Intracranial iron distribution and quantification in aceruloplasminemia: A case study
By: Karen Holzberger, President & CEO of SpinTech MRI
Author(s): Liche Zhoua,1 , Yan Chenb,1 , Yan Lic , Sara Gharabaghie , Yongsheng Chend , Sean K. Sethie,f , Yiwen Wua,⁎ , E.M. Haackea,e,f,⁎⁎
Journal: Magnetic Resonance Imaging
Read Full Paper: https://www.sciencedirect.com/science/article/abs/pii/S0730725X19308094?via%3Dihub
Aceruloplasminemia (ACP) is a rare autosomal recessive disorder characterized by intracranial and visceral iron overload. With R2*-based imaging or quantitative susceptibility mapping (QSM), it is feasible to measure iron in the brain quantitatively, although to date this has not yet been done for patients with ACP. The aim of this study was to provide quantitative iron measurements for each affected brain region in an ACP patient with the potential to do so in all future ACP patients. This may shed light on the link between brain iron metabolism and the territories affected by ceruloplasmin function.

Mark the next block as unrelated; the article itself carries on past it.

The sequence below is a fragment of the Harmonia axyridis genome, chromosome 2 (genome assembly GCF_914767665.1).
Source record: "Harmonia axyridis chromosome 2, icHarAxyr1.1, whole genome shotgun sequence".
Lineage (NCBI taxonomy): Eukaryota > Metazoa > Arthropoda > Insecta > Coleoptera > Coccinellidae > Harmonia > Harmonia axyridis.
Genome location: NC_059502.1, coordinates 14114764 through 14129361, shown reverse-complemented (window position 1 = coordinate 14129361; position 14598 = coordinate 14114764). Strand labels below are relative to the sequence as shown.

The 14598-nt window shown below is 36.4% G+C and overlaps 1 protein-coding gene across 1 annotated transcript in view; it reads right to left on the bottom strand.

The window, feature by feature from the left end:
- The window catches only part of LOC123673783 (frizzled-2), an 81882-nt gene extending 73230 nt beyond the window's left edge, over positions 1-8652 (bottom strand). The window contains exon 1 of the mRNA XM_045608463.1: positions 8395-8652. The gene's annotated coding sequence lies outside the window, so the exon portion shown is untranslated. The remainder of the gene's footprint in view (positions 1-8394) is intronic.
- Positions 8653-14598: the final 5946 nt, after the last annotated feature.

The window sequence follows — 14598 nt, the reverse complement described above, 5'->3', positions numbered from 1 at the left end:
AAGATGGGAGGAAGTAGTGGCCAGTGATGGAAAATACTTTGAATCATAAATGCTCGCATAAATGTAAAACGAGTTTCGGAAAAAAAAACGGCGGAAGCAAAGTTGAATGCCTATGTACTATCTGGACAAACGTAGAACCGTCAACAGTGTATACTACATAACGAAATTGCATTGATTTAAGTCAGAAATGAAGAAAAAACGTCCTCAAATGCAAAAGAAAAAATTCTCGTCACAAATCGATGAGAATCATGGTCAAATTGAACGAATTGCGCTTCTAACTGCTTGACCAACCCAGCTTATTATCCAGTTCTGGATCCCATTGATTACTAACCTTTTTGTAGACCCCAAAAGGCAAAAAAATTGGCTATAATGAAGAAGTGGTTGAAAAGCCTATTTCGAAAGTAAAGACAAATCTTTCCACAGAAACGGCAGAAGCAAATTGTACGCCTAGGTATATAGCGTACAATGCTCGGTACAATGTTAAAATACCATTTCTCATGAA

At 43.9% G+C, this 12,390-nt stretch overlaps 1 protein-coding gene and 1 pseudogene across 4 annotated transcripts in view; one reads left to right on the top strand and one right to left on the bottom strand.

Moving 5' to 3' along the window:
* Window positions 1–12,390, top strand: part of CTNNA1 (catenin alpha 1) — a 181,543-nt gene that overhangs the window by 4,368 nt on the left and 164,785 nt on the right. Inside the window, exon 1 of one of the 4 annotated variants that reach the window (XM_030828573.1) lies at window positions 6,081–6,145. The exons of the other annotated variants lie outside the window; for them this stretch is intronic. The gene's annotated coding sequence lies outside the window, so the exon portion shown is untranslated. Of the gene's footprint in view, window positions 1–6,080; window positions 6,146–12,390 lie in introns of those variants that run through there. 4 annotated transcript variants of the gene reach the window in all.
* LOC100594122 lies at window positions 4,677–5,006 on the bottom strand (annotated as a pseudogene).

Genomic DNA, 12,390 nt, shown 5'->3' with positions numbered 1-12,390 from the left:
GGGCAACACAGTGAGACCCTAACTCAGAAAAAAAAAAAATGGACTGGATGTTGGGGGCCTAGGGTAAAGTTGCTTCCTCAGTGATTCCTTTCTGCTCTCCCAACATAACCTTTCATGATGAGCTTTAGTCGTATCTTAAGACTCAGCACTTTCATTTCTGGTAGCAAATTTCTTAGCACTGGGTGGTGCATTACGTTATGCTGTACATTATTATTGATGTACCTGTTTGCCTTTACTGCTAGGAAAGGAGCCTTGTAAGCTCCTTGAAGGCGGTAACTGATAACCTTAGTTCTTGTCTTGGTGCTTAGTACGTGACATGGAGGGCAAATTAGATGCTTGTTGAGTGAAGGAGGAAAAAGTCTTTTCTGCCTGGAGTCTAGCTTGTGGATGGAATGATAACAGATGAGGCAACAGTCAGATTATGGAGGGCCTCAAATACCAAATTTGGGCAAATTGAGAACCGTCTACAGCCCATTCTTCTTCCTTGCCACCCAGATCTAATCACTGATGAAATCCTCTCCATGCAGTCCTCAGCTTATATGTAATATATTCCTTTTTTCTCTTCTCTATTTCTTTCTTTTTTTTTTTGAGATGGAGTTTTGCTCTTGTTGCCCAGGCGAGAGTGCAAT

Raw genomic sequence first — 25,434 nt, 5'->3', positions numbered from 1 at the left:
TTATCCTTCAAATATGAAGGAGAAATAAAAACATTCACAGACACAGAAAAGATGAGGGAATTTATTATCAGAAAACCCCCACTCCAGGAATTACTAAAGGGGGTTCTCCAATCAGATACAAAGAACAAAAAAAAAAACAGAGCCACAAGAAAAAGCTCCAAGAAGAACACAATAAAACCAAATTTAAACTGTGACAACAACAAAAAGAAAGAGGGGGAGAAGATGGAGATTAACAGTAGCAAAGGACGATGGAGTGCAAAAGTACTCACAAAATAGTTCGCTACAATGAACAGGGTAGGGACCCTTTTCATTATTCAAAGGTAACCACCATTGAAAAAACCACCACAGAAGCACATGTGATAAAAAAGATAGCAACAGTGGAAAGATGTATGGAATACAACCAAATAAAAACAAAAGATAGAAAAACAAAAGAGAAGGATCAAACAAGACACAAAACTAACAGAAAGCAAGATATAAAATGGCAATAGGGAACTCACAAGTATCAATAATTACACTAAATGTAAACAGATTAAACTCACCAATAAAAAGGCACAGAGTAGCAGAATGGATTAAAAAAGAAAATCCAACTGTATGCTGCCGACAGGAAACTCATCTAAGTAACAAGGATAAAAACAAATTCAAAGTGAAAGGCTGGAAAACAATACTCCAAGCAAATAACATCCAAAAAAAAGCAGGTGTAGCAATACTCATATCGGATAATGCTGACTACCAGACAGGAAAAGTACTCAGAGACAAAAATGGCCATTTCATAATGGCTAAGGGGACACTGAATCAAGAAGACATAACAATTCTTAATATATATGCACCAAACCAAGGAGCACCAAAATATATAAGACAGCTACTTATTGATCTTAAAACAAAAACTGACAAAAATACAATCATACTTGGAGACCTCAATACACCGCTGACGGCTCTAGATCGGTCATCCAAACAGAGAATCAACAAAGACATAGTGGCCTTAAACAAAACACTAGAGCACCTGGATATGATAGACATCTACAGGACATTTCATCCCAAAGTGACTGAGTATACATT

We imaged a patient with ACP using a 3T magnetic resonance imaging scanner with a fifteen-channel head coil. We manually demarcated gray matter and white matter on the Strategically Acquired Gradient Echo (STAGE) images, and calculated values for susceptibility and R2* in these regions. Correlation analysis was performed between the R2* values and the susceptibility values.
Besides the usual territories affected in ACP, we also discovered that the mammillary bodies and the lateral habenulae had significant increases in iron, and the hippocampus was severely affected both in terms of iron content and abnormal tissue signal. We also noted that the iron in the cortical gray matter appeared to be deposited in the inner layers. Moreover, several pathways between the superior colliculus and the pulvinar thalamus, between the caudate and putamen anteriorly and between the caudate and pulvinar thalamus posteriorly were also evident. Finally, R2* correlated strongly with the QSM data (R2 = 0.67, t = 6.78, p < 0.001).
QSM and R2* have proven to be sensitive and quantitative means by which to measure iron content in the brain. Our findings included several newly noted affected brain regions of iron overload and provided some new aspects of iron metabolism in ACP that may be further applicable to other pathologic conditions. Furthermore, our study may pave the way for assessing efficacy of iron chelation therapy in these patients and for other common iron related neurodegenerative disorders.